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Efficient Separation and Sensitive Detection of Listeria monocytogenes Using an Impedance Immunosensor Based on Magnetic Nanoparticles, a Microfluidic Chip, and an Interdigitated Microelectrode

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Abstract:

Listeria monocytogenes continues to be a major foodborne pathogen that causes food poisoning, and sometimes death, among immunosuppressed people and abortion among pregnant women. In this study, magnetic nanoparticles with a diameter of 30 nm were functionalized with anti–L. monocytogenes antibodies via biotin-streptavidin bonds to become immunomagnetic nanoparticles (IMNPs) to capture L. monocytogenes in a sample during a 2-h immunoreaction. A magnetic separator was used to collect and hold the IMNPs–L. monocytogenes complex while the supernatants were removed. After the washing step, the nanoparticle–L. monocytogenes complex was separated from the sample and injected into a microfluidic chip. The impedance change caused by L. monocytogenes was measured by an impedance analyzer through the interdigitated microelectrode in the microfluidic chip. For L. monocytogenes in phosphate-buffered saline solution, up to 75% of the cells in the sample could be separated, and as few as three to five cells in the microfluidic chip could be detected, which is equivalent to 103 CFU/ml of cells in the original sample. The detection of L. monocytogenes was not interfered with by other major foodborne bacteria, including E. coli O157:H7, E. coli K-12, L. innocua, Salmonella Typhimurium, and Staphylococcus aureus. A linear correlation (R 2 = 0.86) was found between the impedance change and the number of L. monocytogenes in a range of 103 to 107 CFU/ml. Equivalent circuit analysis indicated that the impedance change was mainly due to the decrease in medium resistance when the IMNPs–L. monocytogenes complexes existed in mannitol solution. Finally, the immunosensor was evaluated with food sample tests; the results showed that, without preenrichment and labeling, 104 and 105 CFU/ml L. monocytogenes in lettuce, milk, and ground beef samples could be detected in 3 h.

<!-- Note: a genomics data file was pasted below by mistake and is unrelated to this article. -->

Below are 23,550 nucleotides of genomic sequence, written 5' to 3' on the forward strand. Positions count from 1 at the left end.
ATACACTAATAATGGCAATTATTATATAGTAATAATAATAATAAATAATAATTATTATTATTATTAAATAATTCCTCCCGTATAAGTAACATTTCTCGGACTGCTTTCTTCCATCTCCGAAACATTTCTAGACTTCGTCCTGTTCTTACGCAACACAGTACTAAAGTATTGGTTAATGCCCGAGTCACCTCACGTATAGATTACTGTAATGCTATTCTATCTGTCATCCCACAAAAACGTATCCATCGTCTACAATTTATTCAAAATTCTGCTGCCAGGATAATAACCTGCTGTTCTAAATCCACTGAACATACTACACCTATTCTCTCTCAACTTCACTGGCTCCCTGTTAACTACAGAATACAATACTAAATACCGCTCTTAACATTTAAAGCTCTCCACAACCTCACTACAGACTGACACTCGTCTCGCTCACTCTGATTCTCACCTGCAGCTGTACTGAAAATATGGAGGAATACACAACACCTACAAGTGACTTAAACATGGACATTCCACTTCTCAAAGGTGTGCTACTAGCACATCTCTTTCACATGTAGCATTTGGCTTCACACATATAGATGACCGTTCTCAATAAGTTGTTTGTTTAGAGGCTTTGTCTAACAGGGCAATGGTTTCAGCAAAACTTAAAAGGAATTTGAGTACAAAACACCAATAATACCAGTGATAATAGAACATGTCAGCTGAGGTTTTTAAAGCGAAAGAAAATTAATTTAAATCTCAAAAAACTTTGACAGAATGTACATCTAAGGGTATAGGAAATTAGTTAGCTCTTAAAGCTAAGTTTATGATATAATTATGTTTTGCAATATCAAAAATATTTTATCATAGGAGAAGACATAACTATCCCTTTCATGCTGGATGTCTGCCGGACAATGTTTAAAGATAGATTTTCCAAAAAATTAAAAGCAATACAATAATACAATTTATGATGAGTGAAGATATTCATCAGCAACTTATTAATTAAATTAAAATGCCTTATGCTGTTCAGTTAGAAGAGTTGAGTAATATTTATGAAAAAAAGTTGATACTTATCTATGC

Document Type: Research Article

DOI: http://dx.doi.org/10.4315/0362-028X.JFP-11-516

Affiliations: 1: Cell and Molecular Biology Program, University of Arkansas, Fayetteville, Arkansas 72701, USA, Center for Energy Research, Nazarbayev University, Astana 010000, Kazakhstan 2: Department of Biological and Agricultural Engineering, University of Arkansas, Fayetteville, Arkansas 72701, USA 3: Cell and Molecular Biology Program, Department of Biological Sciences, University of Arkansas, Fayetteville, Arkansas 72701, USA 4: Cell and Molecular Biology Program, Department of Poultry Science, University of Arkansas, Fayetteville, Arkansas 72701, USA 5: Department of Mechanical Engineering, University of Arkansas, Fayetteville, Arkansas 72701, USA 6: Cell and Molecular Biology Program, Department of Biological and Agricultural Engineering, Department of Poultry Science, University of Arkansas, Fayetteville, Arkansas 72701, USA. yanbinli@uark.edu

Publication date: November 1, 2012

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    The Journal of Food Protection (JFP) is a refereed monthly publication. Each issue contains scientific research and authoritative review articles reporting on a variety of topics in food science pertaining to food safety and quality. The Journal is internationally recognized as the leading publication in the field of food microbiology with a readership exceeding 11,000 scientists from 70 countries. The Journal of Food Protection is indexed in Index Medicus, Current Contents, BIOSIS, PubMed, Medline, and many others.

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